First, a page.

U.S. schools don’t test as much as people think and the stakes “aren’t really that high,” argues Kevin Huffman, a New America fellow, in a Washington Post commentary.
“In an apparent about-face from his administration’s education policy over the past seven years,” President Obama said last week he wants to “fix” over-testing, writes Huffman. The administration wants to limit testing to 2 percent of classroom time.
Testing averages 1.6 percent of class time, according to a Center for American Progress analysis. In Tennessee, where Huffman was education commissioner, state-mandated tests took seven to 10 hours per student per year, less than 1 percent of class time.
“Where students spend too much time taking tests, local schools and districts — not federal or state policies — tend to be the culprits,” he adds.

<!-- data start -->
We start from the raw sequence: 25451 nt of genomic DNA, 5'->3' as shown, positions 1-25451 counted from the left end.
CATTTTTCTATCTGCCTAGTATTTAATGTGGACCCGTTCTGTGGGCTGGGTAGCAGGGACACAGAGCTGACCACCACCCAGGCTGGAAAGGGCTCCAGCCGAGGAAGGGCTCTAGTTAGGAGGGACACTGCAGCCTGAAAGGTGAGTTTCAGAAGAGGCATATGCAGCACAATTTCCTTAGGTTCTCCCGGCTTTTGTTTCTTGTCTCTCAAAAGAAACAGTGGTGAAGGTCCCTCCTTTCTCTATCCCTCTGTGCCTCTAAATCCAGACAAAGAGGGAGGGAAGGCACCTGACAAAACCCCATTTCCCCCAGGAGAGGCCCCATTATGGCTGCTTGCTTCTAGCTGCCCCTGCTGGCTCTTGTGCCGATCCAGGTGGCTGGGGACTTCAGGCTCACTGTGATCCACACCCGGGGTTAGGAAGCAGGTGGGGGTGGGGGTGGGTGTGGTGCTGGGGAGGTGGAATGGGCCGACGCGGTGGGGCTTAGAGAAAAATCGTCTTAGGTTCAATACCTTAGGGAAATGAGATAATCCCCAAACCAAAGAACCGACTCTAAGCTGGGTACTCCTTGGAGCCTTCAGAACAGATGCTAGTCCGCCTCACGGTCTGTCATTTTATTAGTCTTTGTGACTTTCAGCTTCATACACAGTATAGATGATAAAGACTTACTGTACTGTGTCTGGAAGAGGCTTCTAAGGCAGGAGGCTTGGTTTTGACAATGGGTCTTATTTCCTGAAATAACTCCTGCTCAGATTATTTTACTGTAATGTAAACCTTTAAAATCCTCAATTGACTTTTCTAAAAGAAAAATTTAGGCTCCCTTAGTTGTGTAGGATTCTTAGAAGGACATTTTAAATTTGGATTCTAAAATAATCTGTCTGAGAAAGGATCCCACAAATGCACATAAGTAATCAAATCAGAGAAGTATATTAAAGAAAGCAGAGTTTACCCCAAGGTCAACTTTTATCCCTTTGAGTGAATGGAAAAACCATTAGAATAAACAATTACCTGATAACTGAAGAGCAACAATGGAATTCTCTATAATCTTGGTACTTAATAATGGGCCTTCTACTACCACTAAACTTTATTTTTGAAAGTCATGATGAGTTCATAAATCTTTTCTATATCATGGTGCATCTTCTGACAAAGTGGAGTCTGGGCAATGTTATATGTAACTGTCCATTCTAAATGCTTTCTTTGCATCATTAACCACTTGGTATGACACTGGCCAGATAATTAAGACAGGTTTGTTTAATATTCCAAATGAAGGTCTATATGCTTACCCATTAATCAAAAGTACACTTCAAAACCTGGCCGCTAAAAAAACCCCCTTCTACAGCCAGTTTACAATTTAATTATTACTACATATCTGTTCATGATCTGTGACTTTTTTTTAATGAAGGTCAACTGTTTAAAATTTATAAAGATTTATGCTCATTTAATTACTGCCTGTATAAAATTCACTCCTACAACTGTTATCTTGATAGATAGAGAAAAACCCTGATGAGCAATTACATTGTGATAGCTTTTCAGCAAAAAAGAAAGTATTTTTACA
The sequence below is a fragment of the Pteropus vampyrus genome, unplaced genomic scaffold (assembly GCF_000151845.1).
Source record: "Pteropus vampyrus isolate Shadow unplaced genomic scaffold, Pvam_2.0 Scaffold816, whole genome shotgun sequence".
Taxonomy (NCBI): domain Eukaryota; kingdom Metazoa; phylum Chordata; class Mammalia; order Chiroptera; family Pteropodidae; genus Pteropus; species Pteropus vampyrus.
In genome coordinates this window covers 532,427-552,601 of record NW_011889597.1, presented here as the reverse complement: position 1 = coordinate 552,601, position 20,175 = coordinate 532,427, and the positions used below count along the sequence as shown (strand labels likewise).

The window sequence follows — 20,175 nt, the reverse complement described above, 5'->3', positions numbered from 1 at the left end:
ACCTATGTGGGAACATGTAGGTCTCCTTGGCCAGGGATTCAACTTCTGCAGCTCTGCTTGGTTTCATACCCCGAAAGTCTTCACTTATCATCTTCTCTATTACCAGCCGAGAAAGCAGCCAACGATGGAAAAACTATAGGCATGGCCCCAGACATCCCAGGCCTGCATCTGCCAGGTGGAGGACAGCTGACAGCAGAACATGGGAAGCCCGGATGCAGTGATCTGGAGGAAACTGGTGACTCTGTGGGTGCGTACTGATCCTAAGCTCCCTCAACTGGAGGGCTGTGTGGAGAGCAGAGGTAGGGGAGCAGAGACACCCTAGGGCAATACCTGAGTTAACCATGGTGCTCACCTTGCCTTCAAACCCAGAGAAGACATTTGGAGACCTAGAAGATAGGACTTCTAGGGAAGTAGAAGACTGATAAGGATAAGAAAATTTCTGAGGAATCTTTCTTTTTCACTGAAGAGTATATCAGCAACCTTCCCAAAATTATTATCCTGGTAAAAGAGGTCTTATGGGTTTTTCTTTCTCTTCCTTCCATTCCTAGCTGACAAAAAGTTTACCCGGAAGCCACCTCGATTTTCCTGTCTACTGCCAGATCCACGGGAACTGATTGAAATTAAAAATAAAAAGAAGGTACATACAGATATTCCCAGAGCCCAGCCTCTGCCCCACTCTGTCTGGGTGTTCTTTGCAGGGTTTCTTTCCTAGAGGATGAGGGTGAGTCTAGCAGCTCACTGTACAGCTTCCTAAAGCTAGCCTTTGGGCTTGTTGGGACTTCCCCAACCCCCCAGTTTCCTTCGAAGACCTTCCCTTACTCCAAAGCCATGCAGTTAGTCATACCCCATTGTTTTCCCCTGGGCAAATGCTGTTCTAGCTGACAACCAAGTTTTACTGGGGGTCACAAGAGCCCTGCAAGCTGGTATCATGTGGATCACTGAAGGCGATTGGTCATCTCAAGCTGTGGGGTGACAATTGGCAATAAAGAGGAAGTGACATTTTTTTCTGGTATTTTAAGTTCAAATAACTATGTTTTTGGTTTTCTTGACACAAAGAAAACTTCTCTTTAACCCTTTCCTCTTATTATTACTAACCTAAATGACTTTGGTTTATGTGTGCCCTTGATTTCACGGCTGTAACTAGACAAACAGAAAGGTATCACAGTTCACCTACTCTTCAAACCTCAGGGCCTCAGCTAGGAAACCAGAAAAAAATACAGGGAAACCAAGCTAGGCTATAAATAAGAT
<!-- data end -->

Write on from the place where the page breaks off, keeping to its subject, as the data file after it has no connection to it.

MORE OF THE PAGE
Due to federal pressure, more states now evaluate teachers based partially on their students’ test scores. All use “multiple measures” and “nearly all teachers perform at or above expectations.”
When schools are evaluated, “significant interventions” are targeted at the bottom 5 percent of campuses, he writes.
“Many schools spend too much time on mind-numbing test prep, sitting kids at their desks and going over endless multiple-choice questions,” Huffman concedes. There’s little evidence it improves scores.